[0019] However, since there are three possible results of the error correction operation of the '179 patent, namely, incrementing the least significant bit, decrementing it, or performing no operation, it is not practical to perform the error correction operation in a single cycle. The '179 patent fails to recognize that in most cases, multiple error correction operation should be performed, and also fails to recognize that every error correction operation need not be performed at the final accuracy of the analog-to-digital converter, and instead teaches that multiple error correction operations are not advisable. Finally, the single error correction cycle described in the '179 patent requires too much time to perform and substantially reduces the advantage of the error correction process.

[0020] Thus, there is an unmet need for an improved way of operating an SAR ADC to provide substantially decreased analog-to-digital conversion time and reduced power consumption without substantially increasing complexity of the circuitry/architecture of the SAR ADC.

SUMMARY OF THE INVENTION

[0021] Accordingly, it is an object of the invention to provide an improved way of operating an SAR ADC so as to substantially decrease its analog-to-digital conversion time and/or substantially reduce its power consumption, without substantially increasing the complexity of the circuitry and without compromising on the accuracy of the SAR ADC.

[0022] It is another object of the invention to provide a technique for operating an SAR ADC which reduces the amount of time that must be allowed for a reference voltage amplifier to settle, which reduces the amount of time that must be allowed for internal CDAC charge redistribution, and which reduces the amount of time that must be allowed for comparator delay.

[0023] It is another object of the invention to provide a reduction of the analog-to-digital conversion time of an SAR ADC by at least a factor of 2 by changing its bit testing scheme, and without substantially changing the circuitry or architecture of the SAR.

[0024] It is another object of the invention to reduce the power dissipation of an SAR ADC primarily by changing its bit testing scheme, without reducing the analog-to-digital conversion time and without substantially changing the circuitry/architecture of the SAR ADC.

[0025] Briefly described, and in accordance with one embodiment, the present invention provides an SAR ADC which is operated by sampling an input voltage and redistributing a corresponding charge among a plurality of binarily weighted capacitors of a CDAC array to produce a representative voltage on a charge summing conductor. A successive approximation bit testing/conversion operation is performed at a first speed on a first group of bits, beginning with the MSB, to determine the bits of the first group with at least a first level of accuracy. A first error correction operation includes two cycles: performing a bit testing/conversion operation on a last bit of the first group and an incrementing or decrementing operation. Both are performed at a second speed which is lower than the first speed to determine the bits of the first group to at least a second level of accuracy which is more accurate than the first level of accuracy. Both the voltage on the charge summing conductor and the bits of the group are incremented or decremented as necessary to elevate the level of accuracy of the bits of the first group to at least the second level of accuracy. A similar successive approximation bit testing/conversion operation is performed at a lower second speed on a second group of bits to determine the bits of the second group with at least the second level of accuracy.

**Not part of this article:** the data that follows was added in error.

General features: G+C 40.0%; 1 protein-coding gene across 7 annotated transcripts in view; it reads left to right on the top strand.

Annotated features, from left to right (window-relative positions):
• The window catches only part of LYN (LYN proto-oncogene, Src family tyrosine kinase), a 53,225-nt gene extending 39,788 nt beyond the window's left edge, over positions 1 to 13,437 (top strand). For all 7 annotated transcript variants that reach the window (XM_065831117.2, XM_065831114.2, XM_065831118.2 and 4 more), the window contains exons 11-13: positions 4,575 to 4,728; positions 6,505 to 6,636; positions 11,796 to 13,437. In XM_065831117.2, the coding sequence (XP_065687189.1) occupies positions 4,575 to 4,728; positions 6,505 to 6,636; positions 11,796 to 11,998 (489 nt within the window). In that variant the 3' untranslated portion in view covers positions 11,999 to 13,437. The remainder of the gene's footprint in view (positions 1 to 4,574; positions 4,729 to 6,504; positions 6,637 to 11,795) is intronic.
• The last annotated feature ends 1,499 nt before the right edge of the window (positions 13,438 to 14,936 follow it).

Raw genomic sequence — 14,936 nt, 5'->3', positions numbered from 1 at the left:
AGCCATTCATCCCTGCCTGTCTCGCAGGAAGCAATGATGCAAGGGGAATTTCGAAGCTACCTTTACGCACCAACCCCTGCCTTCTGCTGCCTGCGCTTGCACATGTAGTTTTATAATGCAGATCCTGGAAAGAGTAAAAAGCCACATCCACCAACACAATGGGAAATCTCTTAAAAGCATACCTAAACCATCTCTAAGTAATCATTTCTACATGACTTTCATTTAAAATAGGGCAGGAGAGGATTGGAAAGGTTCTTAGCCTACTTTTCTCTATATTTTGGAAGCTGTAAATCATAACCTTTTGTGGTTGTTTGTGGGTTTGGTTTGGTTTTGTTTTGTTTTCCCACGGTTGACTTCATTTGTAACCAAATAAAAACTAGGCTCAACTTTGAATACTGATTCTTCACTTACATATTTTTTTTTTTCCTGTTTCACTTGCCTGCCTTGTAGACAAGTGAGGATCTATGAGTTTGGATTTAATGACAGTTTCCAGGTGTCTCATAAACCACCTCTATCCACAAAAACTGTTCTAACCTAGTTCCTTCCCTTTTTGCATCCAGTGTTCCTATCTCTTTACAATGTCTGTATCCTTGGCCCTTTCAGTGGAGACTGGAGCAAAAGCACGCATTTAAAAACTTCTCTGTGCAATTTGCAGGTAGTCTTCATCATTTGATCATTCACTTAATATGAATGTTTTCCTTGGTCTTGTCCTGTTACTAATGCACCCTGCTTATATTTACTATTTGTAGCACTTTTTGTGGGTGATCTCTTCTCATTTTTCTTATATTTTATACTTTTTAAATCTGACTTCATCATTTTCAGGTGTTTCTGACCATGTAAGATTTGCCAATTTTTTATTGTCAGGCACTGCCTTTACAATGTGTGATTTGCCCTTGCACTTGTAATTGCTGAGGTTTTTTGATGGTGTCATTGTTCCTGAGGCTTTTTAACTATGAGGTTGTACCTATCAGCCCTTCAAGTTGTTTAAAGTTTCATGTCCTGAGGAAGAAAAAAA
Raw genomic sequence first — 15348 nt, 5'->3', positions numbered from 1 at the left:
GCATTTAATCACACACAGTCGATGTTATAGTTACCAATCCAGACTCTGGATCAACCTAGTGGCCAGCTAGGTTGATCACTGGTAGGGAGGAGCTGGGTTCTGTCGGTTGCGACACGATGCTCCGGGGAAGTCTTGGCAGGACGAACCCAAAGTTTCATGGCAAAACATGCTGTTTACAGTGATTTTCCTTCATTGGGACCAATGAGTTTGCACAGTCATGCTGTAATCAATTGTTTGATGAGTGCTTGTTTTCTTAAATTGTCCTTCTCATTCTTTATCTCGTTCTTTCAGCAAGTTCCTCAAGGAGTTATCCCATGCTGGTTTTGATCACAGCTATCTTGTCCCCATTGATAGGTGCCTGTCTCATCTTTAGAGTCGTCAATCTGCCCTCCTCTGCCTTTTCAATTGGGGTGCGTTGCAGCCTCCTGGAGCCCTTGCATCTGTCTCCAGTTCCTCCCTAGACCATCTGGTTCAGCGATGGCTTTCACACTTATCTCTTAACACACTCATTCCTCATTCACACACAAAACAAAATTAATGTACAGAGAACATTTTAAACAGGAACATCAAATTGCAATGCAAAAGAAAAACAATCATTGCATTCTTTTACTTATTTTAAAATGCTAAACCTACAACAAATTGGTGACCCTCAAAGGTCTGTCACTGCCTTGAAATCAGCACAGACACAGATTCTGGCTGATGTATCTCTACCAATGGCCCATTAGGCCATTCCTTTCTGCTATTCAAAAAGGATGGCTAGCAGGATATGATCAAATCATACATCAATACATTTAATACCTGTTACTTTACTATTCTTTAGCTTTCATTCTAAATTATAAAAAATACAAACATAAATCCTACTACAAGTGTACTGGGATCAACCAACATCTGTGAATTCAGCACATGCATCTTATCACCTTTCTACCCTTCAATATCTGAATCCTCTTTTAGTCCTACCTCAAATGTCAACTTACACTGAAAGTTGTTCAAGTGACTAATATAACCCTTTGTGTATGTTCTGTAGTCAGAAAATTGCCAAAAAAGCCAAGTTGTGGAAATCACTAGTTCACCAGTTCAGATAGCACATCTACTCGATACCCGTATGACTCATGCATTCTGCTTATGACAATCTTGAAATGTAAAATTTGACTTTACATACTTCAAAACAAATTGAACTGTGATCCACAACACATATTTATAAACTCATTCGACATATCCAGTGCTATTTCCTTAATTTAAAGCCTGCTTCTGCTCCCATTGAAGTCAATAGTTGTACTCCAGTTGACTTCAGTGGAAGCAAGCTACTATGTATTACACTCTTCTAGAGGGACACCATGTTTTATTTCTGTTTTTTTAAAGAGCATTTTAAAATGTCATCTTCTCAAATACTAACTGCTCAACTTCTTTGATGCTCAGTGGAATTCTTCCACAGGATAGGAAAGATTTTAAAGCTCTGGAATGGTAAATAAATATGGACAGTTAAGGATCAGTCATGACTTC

BRIEF DESCRIPTION OF THE DRAWINGS

[0026]FIG. 1 is a block diagram of a conventional SAR ADC.

[0027]FIG. 2 is a schematic diagram of a conventional external reference voltage amplifier connected to a SAR ADC chip, showing an internal buffer circuit in the chip to isolate bonding wire inductance from an internal reference voltage conductor.

[0028]FIG. 3 is a block diagram useful in explaining a problem caused by reference voltage amplifier settling in conventional SAR ADCs.

[0029]FIG. 4A is a graph useful in explaining comparator delay in conventional SAR ADCs.

[0030]FIG. 4B is a block diagram showing the input stage and output stage of the comparator in a conventional SAR ADC.

[0031]FIG. 5 graph useful in explaining accuracy, residue, and error correction in an SAR ADC according to the present invention.

[0032]FIG. 6 is a schematic diagram useful in explaining an error correction technique in a high-speed SAR ADC according to the present invention.

[0033]FIG. 7 is a timing diagram useful in explaining operation of the high-speed, low-power SAR ADC of the present invention.

DETAILED DESCRIPTION OF THE PREFERRED EMBODIMENTS

[0034] According to the present invention, the entire SAR ADC conversion process is divided into a number of groups or “segments”, for example, three segments, each performed at a successively lower speed but at a successively higher level of accuracy. At the end of each segment except the last one, an error correction operation (which requires two cycles) is performed. Testing and converting or resolving the bits of the “more significant” segments (i.e., the segments composed of the more significant bits of the DAC output code) at lower accuracy allows much faster successive approximation testing and conversion to determine the output bits of the more significant segments. Each error correction operation adds “redundancy” by correcting any dynamic errors made during testing/conversion of the bits of the present segment at reduced accuracy. (What is meant here by “redundancy” is that a code which was already tested at a higher speed and lower accuracy now is being retested, although at a lower speed and higher accuracy.)